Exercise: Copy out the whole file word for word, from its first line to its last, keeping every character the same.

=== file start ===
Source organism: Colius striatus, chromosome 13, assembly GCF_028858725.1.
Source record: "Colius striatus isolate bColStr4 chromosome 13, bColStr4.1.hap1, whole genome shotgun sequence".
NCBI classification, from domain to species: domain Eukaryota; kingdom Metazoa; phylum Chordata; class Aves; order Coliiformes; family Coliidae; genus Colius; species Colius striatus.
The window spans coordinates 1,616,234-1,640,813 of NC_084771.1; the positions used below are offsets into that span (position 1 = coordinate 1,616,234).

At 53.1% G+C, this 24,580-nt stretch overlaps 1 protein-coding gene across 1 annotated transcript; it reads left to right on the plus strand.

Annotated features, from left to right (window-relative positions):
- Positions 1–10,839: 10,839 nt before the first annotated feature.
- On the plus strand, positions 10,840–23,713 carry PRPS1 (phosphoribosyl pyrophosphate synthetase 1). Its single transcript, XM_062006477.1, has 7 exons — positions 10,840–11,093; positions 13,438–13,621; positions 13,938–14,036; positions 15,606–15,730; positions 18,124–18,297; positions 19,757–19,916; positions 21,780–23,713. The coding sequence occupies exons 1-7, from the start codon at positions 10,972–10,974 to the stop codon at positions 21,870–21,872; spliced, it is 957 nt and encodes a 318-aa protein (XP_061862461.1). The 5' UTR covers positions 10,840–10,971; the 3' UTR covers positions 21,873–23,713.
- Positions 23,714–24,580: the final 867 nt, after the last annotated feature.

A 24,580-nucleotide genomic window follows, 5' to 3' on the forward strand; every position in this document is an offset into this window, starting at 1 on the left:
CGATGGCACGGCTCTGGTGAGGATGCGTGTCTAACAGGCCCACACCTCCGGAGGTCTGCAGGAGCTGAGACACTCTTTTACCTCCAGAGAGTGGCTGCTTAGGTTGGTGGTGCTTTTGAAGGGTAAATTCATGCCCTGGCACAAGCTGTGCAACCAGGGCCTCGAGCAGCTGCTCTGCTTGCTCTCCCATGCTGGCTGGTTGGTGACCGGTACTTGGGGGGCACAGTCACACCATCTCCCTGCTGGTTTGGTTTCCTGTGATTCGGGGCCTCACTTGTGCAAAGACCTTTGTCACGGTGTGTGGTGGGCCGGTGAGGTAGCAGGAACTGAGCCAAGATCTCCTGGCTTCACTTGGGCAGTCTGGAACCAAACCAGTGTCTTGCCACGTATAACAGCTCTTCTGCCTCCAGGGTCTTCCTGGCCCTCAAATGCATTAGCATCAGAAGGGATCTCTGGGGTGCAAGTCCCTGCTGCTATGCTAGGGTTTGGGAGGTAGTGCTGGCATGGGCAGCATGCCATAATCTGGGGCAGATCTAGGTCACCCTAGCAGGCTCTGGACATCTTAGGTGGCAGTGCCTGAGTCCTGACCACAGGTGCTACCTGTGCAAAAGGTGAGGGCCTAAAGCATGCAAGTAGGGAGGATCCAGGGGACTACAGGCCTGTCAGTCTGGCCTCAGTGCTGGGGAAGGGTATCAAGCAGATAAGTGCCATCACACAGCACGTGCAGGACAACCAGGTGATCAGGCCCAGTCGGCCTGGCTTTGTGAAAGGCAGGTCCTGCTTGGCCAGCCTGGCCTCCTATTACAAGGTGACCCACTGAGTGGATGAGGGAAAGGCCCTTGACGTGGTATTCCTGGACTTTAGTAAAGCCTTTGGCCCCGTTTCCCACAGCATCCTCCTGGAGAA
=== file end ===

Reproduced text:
Source organism: Colius striatus, chromosome 13, assembly GCF_028858725.1.
Source record: "Colius striatus isolate bColStr4 chromosome 13, bColStr4.1.hap1, whole genome shotgun sequence".
NCBI classification, from domain to species: domain Eukaryota; kingdom Metazoa; phylum Chordata; class Aves; order Coliiformes; family Coliidae; genus Colius; species Colius striatus.
The window spans coordinates 1,616,234-1,640,813 of NC_084771.1; the positions used below are offsets into that span (position 1 = coordinate 1,616,234).

At 53.1% G+C, this 24,580-nt stretch overlaps 1 protein-coding gene across 1 annotated transcript; it reads left to right on the plus strand.

Annotated features, from left to right (window-relative positions):
- Positions 1–10,839: 10,839 nt before the first annotated feature.
- On the plus strand, positions 10,840–23,713 carry PRPS1 (phosphoribosyl pyrophosphate synthetase 1). Its single transcript, XM_062006477.1, has 7 exons — positions 10,840–11,093; positions 13,438–13,621; positions 13,938–14,036; positions 15,606–15,730; positions 18,124–18,297; positions 19,757–19,916; positions 21,780–23,713. The coding sequence occupies exons 1-7, from the start codon at positions 10,972–10,974 to the stop codon at positions 21,870–21,872; spliced, it is 957 nt and encodes a 318-aa protein (XP_061862461.1). The 5' UTR covers positions 10,840–10,971; the 3' UTR covers positions 21,873–23,713.
- Positions 23,714–24,580: the final 867 nt, after the last annotated feature.

A 24,580-nucleotide genomic window follows, 5' to 3' on the forward strand; every position in this document is an offset into this window, starting at 1 on the left:
CGATGGCACGGCTCTGGTGAGGATGCGTGTCTAACAGGCCCACACCTCCGGAGGTCTGCAGGAGCTGAGACACTCTTTTACCTCCAGAGAGTGGCTGCTTAGGTTGGTGGTGCTTTTGAAGGGTAAATTCATGCCCTGGCACAAGCTGTGCAACCAGGGCCTCGAGCAGCTGCTCTGCTTGCTCTCCCATGCTGGCTGGTTGGTGACCGGTACTTGGGGGGCACAGTCACACCATCTCCCTGCTGGTTTGGTTTCCTGTGATTCGGGGCCTCACTTGTGCAAAGACCTTTGTCACGGTGTGTGGTGGGCCGGTGAGGTAGCAGGAACTGAGCCAAGATCTCCTGGCTTCACTTGGGCAGTCTGGAACCAAACCAGTGTCTTGCCACGTATAACAGCTCTTCTGCCTCCAGGGTCTTCCTGGCCCTCAAATGCATTAGCATCAGAAGGGATCTCTGGGGTGCAAGTCCCTGCTGCTATGCTAGGGTTTGGGAGGTAGTGCTGGCATGGGCAGCATGCCATAATCTGGGGCAGATCTAGGTCACCCTAGCAGGCTCTGGACATCTTAGGTGGCAGTGCCTGAGTCCTGACCACAGGTGCTACCTGTGCAAAAGGTGAGGGCCTAAAGCATGCAAGTAGGGAGGATCCAGGGGACTACAGGCCTGTCAGTCTGGCCTCAGTGCTGGGGAAGGGTATCAAGCAGATAAGTGCCATCACACAGCACGTGCAGGACAACCAGGTGATCAGGCCCAGTCGGCCTGGCTTTGTGAAAGGCAGGTCCTGCTTGGCCAGCCTGGCCTCCTATTACAAGGTGACCCACTGAGTGGATGAGGGAAAGGCCCTTGACGTGGTATTCCTGGACTTTAGTAAAGCCTTTGGCCCCGTTTCCCACAGCATCCTCCTGGAGAA